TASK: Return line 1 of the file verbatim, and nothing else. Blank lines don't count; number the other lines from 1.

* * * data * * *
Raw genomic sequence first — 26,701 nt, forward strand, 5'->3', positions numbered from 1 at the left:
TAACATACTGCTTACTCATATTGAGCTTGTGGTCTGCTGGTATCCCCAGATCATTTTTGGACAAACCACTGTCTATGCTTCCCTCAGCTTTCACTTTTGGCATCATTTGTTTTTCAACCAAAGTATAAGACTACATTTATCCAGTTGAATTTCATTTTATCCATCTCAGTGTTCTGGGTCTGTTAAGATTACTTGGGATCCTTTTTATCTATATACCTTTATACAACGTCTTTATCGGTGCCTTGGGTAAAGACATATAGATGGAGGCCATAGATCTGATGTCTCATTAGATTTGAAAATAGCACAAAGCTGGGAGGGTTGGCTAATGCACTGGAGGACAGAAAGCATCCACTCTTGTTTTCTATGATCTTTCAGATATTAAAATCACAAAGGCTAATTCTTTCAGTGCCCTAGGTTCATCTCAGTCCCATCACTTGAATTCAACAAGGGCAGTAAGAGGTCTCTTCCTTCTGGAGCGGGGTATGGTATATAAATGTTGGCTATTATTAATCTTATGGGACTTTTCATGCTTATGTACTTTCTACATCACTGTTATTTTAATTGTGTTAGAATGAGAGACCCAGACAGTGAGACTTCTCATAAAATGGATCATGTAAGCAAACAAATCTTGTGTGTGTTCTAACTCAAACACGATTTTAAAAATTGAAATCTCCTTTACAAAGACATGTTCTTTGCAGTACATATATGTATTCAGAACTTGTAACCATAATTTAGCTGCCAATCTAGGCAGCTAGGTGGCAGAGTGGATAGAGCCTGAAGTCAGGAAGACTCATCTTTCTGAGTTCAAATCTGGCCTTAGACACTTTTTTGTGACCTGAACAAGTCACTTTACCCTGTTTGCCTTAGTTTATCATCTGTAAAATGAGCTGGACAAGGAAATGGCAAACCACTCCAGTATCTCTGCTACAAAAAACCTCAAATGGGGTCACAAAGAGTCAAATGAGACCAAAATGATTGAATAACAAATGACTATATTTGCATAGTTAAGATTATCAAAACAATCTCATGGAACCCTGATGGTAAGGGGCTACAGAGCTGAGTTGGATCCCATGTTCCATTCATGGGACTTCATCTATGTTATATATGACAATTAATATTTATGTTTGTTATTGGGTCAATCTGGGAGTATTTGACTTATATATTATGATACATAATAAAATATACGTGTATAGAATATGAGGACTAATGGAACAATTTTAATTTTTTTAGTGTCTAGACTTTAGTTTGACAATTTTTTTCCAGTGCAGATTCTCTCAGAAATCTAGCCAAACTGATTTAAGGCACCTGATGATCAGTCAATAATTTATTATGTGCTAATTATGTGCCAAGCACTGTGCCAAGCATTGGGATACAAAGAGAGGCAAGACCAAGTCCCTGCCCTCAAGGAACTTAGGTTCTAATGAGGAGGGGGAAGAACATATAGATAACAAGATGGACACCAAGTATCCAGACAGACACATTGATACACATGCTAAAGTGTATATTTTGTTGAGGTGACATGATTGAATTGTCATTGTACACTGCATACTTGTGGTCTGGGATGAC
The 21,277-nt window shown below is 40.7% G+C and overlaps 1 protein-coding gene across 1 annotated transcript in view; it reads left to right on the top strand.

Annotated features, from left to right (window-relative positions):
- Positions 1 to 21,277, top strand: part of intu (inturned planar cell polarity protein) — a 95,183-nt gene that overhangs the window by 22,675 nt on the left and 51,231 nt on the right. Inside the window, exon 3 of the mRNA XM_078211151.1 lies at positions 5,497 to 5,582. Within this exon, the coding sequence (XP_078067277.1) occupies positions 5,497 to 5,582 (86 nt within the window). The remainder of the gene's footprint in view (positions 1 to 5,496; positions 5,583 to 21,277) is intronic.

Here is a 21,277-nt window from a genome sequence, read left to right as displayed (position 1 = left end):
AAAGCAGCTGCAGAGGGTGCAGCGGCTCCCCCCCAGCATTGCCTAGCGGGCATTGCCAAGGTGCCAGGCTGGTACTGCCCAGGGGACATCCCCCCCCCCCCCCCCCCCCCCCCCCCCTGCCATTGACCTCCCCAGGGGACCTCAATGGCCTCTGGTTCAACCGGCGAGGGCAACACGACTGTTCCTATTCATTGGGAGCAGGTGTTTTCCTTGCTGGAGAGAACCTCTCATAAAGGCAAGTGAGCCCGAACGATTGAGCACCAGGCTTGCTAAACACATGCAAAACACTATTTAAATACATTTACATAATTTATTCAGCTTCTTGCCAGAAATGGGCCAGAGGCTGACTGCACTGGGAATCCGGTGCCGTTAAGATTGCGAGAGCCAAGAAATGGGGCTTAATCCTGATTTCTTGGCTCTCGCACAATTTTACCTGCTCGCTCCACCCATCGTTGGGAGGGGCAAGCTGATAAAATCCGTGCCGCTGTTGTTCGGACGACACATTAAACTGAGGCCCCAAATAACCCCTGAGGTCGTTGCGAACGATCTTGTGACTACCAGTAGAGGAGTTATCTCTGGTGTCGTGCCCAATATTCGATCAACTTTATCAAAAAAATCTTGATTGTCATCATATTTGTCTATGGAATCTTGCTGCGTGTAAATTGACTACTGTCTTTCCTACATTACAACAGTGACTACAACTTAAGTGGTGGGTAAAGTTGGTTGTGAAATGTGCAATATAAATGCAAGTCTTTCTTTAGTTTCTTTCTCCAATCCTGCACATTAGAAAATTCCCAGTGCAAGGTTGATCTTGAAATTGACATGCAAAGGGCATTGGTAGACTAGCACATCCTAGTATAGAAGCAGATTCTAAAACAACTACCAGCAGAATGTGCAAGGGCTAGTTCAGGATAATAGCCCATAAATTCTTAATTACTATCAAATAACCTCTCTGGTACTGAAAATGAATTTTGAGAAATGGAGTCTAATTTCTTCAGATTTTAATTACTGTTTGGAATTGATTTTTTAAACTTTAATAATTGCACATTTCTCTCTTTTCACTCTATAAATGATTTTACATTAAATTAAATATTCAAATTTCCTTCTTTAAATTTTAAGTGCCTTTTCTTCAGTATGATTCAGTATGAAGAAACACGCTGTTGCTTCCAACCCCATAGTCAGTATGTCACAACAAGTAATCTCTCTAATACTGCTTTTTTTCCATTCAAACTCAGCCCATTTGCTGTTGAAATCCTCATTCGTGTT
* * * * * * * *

Raw genomic sequence first — 26,701 nt, forward strand, 5'->3', positions numbered from 1 at the left: